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GENEVA, March 24. /TASS/. Russian delegation to the 28th session of the UN Human Rights Council underway in Geneva has levied criticism at the ongoing glorification of Nazi henchmen in a number of European countries and in Ukraine.
Members of the delegation took part in a discussion on elimination of racism and racial discrimination that was held on Monday night.
A report the delegation circulated said members of ethnic minorities were increasingly often turned into targets of police violence in the U.S. and proof of it was found in the documents of the U.S. Department of Justice that had confirmed the presence of systemic showings of racism in the actions of policemen in Ferguson, as well as a new instance of killing of an Afro-American man in Los Angeles by police officers at the beginning of March.
In a number of European countries, thousands upon thousands of residents have been deprived of citizenship exceptionally on the grounds of their ethnic origins for more than twenty years already, the report said.
It stated the willingness of certain political forces in the EU to revive cannibalistic ideologies of the 20th century in a pursuit of narrow political objectives. Specifically, it pointed out the marches and gatherings of SS legion veterans and their followers, including the one that took place in the Latvian capital Riga on March 16.
The reports said, among other things, that the Latvian nationalists held a torch procession with an overt use of swastikas on February 24 and Estonia hosted a cynical exhibition on the issue of the Holocaust.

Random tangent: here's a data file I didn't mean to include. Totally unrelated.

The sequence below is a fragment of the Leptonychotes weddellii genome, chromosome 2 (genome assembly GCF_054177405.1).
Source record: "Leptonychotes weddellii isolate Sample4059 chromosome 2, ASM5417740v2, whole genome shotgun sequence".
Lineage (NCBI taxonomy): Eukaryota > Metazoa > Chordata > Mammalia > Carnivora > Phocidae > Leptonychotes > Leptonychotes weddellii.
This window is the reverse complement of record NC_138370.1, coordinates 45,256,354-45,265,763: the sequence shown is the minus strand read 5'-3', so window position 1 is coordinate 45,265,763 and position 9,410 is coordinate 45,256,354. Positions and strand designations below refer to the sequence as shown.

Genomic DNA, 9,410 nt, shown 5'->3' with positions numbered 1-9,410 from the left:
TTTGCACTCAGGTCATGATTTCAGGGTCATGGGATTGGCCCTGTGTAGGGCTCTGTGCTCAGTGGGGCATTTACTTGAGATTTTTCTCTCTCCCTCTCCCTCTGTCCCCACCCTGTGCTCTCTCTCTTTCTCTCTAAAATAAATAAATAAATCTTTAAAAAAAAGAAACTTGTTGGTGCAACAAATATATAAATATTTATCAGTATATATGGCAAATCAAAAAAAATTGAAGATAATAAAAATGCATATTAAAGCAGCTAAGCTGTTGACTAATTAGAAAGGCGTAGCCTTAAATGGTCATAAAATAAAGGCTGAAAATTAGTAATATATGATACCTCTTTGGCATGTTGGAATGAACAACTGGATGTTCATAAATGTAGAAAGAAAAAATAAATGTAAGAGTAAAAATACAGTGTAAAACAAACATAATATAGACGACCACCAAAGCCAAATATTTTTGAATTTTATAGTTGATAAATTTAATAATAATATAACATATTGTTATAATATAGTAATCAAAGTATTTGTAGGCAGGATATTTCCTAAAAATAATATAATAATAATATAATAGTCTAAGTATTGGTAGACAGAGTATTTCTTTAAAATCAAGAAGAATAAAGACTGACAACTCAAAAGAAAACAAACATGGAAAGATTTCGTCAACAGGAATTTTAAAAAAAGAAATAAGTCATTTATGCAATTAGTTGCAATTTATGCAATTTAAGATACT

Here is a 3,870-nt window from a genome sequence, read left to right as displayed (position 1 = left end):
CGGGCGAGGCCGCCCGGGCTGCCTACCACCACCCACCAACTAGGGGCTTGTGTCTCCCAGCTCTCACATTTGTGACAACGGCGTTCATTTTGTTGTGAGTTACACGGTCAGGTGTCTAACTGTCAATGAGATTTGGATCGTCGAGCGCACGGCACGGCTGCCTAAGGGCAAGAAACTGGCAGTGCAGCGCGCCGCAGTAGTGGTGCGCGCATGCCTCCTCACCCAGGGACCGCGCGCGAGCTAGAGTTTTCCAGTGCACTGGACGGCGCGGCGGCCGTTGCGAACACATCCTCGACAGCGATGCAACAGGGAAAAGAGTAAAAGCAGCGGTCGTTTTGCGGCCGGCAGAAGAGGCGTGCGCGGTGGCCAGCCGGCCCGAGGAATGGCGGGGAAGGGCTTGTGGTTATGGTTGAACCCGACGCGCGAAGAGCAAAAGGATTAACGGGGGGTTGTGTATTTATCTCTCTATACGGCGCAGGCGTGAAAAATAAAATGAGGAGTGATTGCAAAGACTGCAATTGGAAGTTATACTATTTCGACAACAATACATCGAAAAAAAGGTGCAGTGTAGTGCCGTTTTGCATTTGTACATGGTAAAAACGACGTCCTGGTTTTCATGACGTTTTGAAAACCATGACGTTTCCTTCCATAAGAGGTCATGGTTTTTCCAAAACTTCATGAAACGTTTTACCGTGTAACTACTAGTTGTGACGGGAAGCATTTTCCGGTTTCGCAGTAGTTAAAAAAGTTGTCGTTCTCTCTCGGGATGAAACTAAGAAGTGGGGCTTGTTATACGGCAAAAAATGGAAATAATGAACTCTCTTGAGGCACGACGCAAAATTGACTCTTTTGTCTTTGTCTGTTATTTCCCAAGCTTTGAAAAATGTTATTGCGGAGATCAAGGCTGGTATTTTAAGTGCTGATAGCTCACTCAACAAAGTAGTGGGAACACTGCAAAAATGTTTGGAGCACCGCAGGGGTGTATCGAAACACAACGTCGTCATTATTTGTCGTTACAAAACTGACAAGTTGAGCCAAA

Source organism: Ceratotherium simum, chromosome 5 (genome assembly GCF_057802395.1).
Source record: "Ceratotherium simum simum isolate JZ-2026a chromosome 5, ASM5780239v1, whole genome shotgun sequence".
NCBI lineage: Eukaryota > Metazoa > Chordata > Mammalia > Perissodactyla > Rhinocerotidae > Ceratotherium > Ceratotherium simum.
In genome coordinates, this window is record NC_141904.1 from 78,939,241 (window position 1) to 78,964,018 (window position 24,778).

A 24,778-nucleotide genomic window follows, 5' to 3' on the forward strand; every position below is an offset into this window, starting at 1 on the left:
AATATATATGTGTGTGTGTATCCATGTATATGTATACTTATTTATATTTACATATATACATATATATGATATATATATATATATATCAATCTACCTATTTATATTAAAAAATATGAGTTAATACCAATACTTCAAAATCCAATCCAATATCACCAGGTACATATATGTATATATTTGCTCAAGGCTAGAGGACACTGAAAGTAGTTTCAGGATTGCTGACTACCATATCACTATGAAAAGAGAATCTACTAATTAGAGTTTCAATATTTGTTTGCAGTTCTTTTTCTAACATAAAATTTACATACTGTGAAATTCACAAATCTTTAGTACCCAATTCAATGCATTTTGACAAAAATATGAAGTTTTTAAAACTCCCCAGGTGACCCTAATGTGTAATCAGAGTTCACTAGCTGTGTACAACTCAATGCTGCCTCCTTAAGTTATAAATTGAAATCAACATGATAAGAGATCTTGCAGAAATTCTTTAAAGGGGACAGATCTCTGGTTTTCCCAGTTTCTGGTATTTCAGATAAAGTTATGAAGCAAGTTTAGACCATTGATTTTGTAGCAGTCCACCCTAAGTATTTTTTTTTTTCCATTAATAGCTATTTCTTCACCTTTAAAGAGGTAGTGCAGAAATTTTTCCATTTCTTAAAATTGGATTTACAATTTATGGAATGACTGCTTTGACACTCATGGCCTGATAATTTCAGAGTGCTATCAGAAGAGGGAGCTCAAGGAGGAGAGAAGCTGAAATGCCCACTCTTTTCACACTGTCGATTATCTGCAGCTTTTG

"Particularly bewildering was a meeting that the Estonian Prime Minister, Taavi Roivas held on February 12 with veterans of the 20th grenadier division of the SS," the report said.
"Even the memory of those who lost their lives in the struggle with Nazism is subjected to outrages," the document said. "Last year, a wave of desecrations of the monuments and graves of fighters against Nazism rolled through the EU member-states.’
The Russian government proceeds from the conviction that the underassessment of the pro-Nazi tendencies and connivance at their spread is fraught with a surge of radical extremist movements in Europe and elsewhere.
Proof of this is found in the events in Ukraine where the Nazi collaborators like Stepan Bandera and Roman Shukhevich have been declared national heroes and the day of setting up of the Ukrainian Rebel Army, which sprang to notoriety during World War II for its atrocious crimes, has been made a national holiday.
"Neo-Nazism is turning in a de facto state ideology in today’s Ukraine and connivance at the tendency may have the direst consequences," the report said.